PORTSMOUTH � As she begins to make her own funeral arrangements,�Charlotte Ngarukiye wants to talk about the cancer that will likely soon leave her husband a single father of three young children.
Ngarukiye was 33 last year when she was diagnosed with stage 4 colon cancer, just two weeks after giving birth to her son. Ultimately, the cancer was found too late for doctors to have any treatment success � it had already spread to her liver and lungs. She is currently receiving hospice care in the comfort of her home.
Ngarukiye’s husband, Gaston, is a refugee and survivor of the Rwandan Civil War, where he lost both of his parents at age 11. The couple met while attending the University of New Hampshire, and now call Portsmouth home.
During her third pregnancy, Ngarukiye experienced a tremendous amount of pain, and ultimately left her job one month before giving birth, resulting in a loss of her health insurance. For nine months, she was assured by doctors the pain was pregnancy-related.
“I want people to know if something feels wrong, it probably is,” Ngarukiye said. “I think the biggest thing is that I was so young that I didn’t suspect that this was going to ever be a problem in my life.”
The American Cancer Society says there has been a 51% increase in colorectal cancer among those under age 50 since 1994. More young adults than ever are getting colorectal cancer and dying from it.
A survey released in 2019 by the Colorectal Cancer Alliance found 67% of young-onset colorectal cancer patients saw at least two doctors and as many as four before being diagnosed, leading to late stage 3 or 4 diagnoses for 71% of those surveyed.
Ngarukiye said it’s been estimated she’s probably had the cancer for five or six years, going back to her late 20s. “I saw multiple doctors during my pregnancy with my son because I was having significant pain and no one was really taking me seriously. All of the doctors I saw said, ‘Oh, that’s the baby.’ It was a long time coming that I got my diagnosis.”
Her cancer journey has since involved multiple rounds of chemotherapy, two clinical trials, radiation and stays at Brigham and Women’s Hospital.
Ngarukiye said she tells everyone now to get a colonoscopy, no matter their age, “just because if people knew what I know now, that there is a rise of so many people in their 20s and 30s getting colon cancer. I know someone as young as 11.”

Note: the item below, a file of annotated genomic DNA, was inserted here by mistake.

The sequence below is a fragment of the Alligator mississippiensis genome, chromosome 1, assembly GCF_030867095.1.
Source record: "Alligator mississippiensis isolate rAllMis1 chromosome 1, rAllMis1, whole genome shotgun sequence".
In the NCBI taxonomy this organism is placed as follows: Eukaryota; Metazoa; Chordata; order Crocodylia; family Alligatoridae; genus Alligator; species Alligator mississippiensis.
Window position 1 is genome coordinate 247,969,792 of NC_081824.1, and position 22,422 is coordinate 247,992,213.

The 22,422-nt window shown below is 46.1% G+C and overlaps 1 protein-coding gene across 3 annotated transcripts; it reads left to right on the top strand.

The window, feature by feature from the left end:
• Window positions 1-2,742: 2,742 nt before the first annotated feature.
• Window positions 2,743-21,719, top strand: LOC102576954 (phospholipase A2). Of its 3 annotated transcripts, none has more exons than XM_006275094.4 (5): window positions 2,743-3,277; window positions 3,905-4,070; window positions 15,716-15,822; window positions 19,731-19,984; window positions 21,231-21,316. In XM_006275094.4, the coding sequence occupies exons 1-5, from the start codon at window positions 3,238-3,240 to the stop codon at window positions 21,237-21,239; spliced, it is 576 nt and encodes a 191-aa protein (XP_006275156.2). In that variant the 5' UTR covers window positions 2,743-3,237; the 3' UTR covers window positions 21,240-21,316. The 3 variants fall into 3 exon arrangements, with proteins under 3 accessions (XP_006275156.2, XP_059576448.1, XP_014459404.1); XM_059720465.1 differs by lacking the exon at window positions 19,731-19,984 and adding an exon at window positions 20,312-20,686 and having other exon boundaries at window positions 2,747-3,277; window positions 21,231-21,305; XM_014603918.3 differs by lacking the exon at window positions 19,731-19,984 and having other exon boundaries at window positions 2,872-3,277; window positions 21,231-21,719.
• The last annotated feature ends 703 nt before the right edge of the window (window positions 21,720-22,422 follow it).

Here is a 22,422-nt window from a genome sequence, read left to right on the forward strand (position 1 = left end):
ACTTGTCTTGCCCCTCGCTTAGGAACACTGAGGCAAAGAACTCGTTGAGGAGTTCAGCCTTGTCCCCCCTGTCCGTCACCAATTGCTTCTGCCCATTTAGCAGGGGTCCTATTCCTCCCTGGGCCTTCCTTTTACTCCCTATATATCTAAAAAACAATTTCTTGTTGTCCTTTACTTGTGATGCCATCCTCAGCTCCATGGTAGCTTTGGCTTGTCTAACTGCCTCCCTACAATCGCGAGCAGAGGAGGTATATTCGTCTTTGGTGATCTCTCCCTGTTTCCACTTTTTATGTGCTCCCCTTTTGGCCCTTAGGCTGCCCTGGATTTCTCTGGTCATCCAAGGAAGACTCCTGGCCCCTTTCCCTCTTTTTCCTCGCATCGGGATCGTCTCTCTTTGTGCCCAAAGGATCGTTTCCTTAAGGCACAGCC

Despite the excruciating physical pain and understanding she will ultimately leave three children age 5 and younger, she has stood firm in her faith � the Baha’i religion.
“We believe in an afterlife that is very close to this life,” she said. “A spiritual and material world that co-exists together. So I tell my children I’m always going to be there with them, they just won’t be able to see me. I may lose my physical body, but the soul continues eternally.”
A community-wide raffle is currently taking place to support the Ngarukiye family, and tickets can be purchased at the following businesses through March 1: Wink Salon and Spa, We Fill Good, Making Faces and BARE Waxing Boutique. Raffle prizes include beauty and hair services, gift certificates to local restaurants, a personalized nutrition consultation, photography class, car detailing, among many more.
A GoFundMe page has already raised more than $50,000, allowing Gaston to take a month off from work in Boston to care for the children, instead of spending funds on expensive childcare.
Ngarukiye’s friend Erica Ojougboh is organizing the raffle. Ojougboh is continuously astounded by her friend’s selflessness and care for others during her battle. Ojougboh also noted Ngarukiye’s husband and family are “amazing” in how they have mobilized around her diagnosis.
“She has had so much grace,” Ojougboh said. “You never see her feeling sorry for herself. Through all of this, it’s everyone else she worries about. it’s her husband, her children, other families going undiagnosed.
“To be able to wish well for people when you’re in such dark times, it’s unreal. She’s just been an incredible friend. I’ve never known anyone like her.”